At 64 degrees north, Reykjavik is the northernmost capital city on the planet – less than 300 kilometres below the Arctic Circle, and home to around two thirds of Iceland’s entire population (including the surrounding region). In the depths of winter, temperatures typically plummet below freezing, it’s dark for around 20 hours a day, and when the weather conditions are clear, the ethereal green glow of the northern lights regularly illuminates the sky. In the height of summer, meanwhile, the sun barely dips below the horizon as the city bathes in constant daylight.
The descent into Keflavik International Airport straight away gives you a snapshot of the Reykjanes Peninsula’s barren, rugged landscapes, dominated by vast, moss-carpeted lava fields, volcanoes and geothermal springs. While Reykjavik may feel more like a large town than a city by European standards, what it lacks in geographical size it more than makes up for in cultural attractions, architectural splendour and easy access to awe-inspiring nature. Given its remote geography, it’s a remarkably cosmopolitan place with a chilled-out vibe that lends itself to being enjoyed at a leisurely pace, either as a city break or as a jumping off point for a longer trip.
Reykjavik is a captivating destination for a long weekend, but it’s only by venturing beyond the city that you’ll be able to truly appreciate the awe-inspiring natural wonders that this part of Iceland has to offer. One of the top excursions is the Golden Circle, which links three spectacular landmarks – Geysir Geothermal Area, Gullfoss Waterfall and Thingvellir National Park – along a 300-kilometre route. The Snæfellsnes Peninsula is another fantastic option a couple of hours north, while Skogafoss waterfall, Reynisfjara black sand beach and Jökulsárlón glacial lagoon are among the must-see highlights of Iceland’s southern coastline.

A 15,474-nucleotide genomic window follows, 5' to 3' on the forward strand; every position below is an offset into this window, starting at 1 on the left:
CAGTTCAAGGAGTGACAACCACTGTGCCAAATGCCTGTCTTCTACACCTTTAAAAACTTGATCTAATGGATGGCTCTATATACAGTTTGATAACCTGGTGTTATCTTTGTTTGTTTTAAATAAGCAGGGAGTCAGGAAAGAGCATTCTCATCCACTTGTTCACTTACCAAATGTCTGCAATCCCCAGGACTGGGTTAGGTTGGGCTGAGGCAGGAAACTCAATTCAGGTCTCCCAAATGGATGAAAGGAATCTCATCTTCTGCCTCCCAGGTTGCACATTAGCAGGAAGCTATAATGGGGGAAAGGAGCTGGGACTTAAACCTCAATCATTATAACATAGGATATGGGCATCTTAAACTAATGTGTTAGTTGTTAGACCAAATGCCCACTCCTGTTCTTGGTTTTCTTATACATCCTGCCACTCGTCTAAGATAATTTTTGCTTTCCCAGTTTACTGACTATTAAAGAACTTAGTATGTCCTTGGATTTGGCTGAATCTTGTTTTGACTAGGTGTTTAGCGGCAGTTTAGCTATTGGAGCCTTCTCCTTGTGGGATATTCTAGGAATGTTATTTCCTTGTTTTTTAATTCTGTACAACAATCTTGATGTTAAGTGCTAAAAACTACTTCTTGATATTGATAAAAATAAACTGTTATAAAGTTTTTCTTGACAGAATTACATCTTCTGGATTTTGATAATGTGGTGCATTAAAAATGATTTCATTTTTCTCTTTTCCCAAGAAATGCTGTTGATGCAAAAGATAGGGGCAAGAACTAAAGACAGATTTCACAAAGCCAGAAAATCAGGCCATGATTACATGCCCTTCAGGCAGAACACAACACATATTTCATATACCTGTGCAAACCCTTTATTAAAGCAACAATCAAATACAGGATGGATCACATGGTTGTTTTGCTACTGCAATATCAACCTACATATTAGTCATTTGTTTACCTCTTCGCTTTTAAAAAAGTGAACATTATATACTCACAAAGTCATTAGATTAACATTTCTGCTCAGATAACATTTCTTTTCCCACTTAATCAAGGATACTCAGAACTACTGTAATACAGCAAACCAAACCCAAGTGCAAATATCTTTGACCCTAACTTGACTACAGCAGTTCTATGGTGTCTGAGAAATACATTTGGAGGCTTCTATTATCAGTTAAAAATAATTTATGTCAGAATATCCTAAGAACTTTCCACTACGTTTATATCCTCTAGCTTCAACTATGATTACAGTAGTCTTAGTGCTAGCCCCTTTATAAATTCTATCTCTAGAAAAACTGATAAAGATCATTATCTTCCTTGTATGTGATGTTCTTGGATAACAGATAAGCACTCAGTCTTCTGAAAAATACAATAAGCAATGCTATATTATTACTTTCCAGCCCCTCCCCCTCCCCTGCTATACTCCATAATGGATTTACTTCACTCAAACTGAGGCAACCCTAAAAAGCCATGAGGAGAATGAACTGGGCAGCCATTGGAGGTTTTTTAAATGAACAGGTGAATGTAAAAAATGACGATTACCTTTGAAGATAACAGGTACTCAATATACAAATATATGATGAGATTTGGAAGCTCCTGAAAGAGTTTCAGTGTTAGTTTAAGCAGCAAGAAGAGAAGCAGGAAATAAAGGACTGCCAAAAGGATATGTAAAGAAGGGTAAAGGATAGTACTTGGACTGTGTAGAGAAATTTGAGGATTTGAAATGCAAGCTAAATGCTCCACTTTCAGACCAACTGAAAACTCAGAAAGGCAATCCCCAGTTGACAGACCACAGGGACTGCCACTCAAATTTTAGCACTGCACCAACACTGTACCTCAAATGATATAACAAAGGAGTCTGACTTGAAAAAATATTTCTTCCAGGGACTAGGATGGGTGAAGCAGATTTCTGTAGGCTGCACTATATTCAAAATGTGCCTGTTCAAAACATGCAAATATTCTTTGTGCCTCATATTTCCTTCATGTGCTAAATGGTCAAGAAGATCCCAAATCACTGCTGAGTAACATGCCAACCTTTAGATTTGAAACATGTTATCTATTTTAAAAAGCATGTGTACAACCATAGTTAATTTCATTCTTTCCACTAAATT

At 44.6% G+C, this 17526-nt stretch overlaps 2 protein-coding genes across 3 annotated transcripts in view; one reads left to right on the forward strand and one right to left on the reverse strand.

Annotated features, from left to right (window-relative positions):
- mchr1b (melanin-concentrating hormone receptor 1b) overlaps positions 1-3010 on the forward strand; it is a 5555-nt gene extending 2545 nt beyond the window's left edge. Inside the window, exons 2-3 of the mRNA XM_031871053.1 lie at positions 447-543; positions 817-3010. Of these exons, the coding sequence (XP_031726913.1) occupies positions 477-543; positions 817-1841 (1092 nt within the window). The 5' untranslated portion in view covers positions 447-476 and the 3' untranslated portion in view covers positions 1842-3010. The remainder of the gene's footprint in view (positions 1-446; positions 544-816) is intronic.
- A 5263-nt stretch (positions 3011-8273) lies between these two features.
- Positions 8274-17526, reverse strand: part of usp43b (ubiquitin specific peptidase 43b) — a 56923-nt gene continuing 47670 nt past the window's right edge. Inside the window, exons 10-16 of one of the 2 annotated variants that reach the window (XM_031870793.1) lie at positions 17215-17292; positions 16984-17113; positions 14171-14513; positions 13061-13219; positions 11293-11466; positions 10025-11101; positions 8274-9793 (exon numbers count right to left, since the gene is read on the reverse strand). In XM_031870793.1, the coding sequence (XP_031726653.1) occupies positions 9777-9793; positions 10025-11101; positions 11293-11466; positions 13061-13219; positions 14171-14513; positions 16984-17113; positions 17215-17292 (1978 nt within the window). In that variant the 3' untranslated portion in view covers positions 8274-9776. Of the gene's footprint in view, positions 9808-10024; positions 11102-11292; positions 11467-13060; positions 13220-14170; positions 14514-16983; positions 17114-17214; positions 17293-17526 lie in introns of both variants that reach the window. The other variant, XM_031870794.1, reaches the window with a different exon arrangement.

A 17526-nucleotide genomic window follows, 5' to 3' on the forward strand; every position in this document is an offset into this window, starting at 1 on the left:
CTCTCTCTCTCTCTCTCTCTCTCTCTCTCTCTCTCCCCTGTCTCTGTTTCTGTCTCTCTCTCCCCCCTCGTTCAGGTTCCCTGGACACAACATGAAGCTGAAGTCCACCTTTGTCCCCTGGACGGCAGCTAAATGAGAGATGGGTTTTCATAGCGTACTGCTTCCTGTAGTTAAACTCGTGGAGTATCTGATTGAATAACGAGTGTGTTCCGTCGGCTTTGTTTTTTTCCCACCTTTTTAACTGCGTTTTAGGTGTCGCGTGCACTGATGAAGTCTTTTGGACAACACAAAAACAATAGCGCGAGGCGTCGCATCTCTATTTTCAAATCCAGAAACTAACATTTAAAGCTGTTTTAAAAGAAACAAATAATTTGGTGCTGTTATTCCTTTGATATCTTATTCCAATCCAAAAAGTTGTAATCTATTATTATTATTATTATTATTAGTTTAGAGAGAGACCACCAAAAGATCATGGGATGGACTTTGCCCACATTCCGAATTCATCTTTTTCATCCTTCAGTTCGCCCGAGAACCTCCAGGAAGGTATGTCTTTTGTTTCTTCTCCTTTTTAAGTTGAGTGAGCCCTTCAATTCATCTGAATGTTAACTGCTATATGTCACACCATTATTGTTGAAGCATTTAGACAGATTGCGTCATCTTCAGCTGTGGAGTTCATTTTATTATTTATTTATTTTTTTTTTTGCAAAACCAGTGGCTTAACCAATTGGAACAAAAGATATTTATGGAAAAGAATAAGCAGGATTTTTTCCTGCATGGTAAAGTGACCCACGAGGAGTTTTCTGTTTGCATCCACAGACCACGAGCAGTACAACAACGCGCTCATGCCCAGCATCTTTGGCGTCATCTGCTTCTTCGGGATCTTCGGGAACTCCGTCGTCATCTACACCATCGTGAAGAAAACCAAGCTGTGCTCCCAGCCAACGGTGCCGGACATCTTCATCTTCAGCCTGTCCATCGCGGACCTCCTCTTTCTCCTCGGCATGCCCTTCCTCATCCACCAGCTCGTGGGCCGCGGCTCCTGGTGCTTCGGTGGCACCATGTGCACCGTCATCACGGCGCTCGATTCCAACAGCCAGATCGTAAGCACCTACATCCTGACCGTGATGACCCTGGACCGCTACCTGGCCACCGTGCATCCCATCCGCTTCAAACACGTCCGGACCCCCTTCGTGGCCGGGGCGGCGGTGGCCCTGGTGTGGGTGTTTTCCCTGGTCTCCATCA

Whale watching is hugely popular, too, with regular tours departing from the Old Harbour all throughout the year. If you’re visiting between mid-September and mid-April, you may be fortunate enough to see the northern lights. Depending on the strength of the solar activity, it’s possible to see them in Reykjavik when the skies are clear, but in general, it’s better to head out of town away from light pollution for the best views.
While much of Iceland’s allure is bound up in its beguiling natural beauty, from glistening glaciers and majestic fjords to steaming hot springs and jet black beaches, one of the most enjoyable aspects of any trip to Reykjavik is delving into the thriving food and drink scene. As well as traditional delicacies such as hangikjöt (smoked lamb), plokkfiskur (fish and potato stew), humarsúpa (creamy langoustine soup), some of the best pylsur (hot dogs) in the world are served here.
Much like other Nordic countries, Iceland also has a real penchant for exceptionally delicious pastries and cakes, which you’ll find throughout Reykjavik’s many artisan bakeries. Alcohol prices might seem eye-watering at first, but there’s a superb craft beer scene to discover, and lots of bars offer happy hour discounts. For a full-spectrum culinary experience, take a trip to Hlemmur Mathöll – a trendy food hall in a renovated bus terminal, with stalls specialising in New Nordic cuisine, Neapolitan-style pizza, Vietnamese sandwiches, tacos and plenty more.
Need to know
* Average time from London Luton to Keflavik International